Black Out (G Street Chronicles Presents) (Lights)
So I picked up George Sherman Hudson’s “Black Out” and quickly found myself confused. I was reading about characters, none of whom I was familiar with. None of whom had anything to do with the previous two books. Where was Real, the main character of the Light series?...”
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So I picked up George Sherman Hudson’s “Black Out” and quickly found myself confused. I was reading about characters, none of whom I was familiar with. None of whom had anything to do with the previous two books. Where was Real, the main character of the Light series? Thirteen chapters and twenty-seven pages later of a narrative that hopped back and forth between first and third-person with errors, I realized I had read part one of another series. Yes, “Black Out,” part three of the Light series opened with another series. Not interested in this other series, I flipped page after page to get to the story I was supposed to be reading. Imagine my surprise and disappointment that it didn’t start until page 183.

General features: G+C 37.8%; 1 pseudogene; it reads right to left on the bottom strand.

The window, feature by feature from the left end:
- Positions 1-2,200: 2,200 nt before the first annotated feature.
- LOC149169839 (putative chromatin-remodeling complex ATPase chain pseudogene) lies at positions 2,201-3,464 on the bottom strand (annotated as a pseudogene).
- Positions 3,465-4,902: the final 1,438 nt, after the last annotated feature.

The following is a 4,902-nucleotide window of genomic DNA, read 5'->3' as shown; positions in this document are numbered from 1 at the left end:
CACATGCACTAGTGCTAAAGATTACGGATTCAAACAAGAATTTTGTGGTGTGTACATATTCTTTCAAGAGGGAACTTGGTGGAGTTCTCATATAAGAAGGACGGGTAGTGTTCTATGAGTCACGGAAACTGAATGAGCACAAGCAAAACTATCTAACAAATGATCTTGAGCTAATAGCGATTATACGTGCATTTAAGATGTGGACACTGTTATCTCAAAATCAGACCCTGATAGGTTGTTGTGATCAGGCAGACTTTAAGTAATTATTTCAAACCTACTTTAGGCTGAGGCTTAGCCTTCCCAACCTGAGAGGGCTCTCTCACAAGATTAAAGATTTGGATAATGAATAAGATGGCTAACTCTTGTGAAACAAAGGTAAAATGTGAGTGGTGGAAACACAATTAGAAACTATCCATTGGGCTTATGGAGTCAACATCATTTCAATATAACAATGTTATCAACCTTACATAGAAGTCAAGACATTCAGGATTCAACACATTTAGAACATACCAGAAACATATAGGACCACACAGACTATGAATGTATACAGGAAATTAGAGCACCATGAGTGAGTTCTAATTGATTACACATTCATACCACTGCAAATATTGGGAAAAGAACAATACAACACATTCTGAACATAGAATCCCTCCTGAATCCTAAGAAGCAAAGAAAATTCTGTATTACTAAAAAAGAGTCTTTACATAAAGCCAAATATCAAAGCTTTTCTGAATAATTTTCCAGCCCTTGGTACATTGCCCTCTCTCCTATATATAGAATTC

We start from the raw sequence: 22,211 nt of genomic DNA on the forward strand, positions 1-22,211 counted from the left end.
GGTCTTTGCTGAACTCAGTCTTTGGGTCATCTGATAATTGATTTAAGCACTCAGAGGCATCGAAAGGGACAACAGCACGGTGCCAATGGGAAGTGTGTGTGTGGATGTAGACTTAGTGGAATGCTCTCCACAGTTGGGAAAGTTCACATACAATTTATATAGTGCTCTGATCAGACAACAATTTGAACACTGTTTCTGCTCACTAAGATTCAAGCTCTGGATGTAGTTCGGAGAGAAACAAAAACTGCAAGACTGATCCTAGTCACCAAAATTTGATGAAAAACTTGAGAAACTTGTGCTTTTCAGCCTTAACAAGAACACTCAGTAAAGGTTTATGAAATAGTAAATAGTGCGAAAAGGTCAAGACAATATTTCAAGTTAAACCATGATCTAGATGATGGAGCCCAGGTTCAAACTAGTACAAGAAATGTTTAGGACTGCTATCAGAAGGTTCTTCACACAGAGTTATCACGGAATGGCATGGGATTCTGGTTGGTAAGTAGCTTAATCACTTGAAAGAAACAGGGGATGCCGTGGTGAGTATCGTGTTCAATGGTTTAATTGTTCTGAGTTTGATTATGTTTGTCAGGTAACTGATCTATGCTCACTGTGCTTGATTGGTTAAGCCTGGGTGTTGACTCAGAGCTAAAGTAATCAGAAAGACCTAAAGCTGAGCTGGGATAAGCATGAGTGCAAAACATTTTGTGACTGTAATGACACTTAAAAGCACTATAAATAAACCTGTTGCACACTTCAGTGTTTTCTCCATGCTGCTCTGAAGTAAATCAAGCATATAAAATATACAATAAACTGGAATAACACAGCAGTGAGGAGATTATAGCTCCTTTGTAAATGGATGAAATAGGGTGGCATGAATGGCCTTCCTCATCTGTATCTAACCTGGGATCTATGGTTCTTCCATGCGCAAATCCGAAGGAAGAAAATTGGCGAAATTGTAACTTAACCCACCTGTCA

Real is back. Like its predecessor, a lot happened, yet not much happened. Real again found himself in extreme situations. The main character of the other series played a role in Real’s story hence including the three shorts. However, I wasn’t interested in another story or series though it was forced upon readers. The meshing of both stories was not smooth and it was rather awkward to have it sprung upon readers without explanation.
As for “Black Out” itself, the series seemed to have gone somewhere off the track after the conclusion of “City Lights.” The power, the intensity, and the substance were gone, diminished with each book. Add to that this book didn’t bring this series to a conclusion. Instead it raised new issues that were not resolved leaving room for yet another book. At only 108 pages, this story could have and should have concluded everything.
I hope the next book, first, regains focus and substance before, second, bringing Real’s story to an end.
Reviewed by: Toni”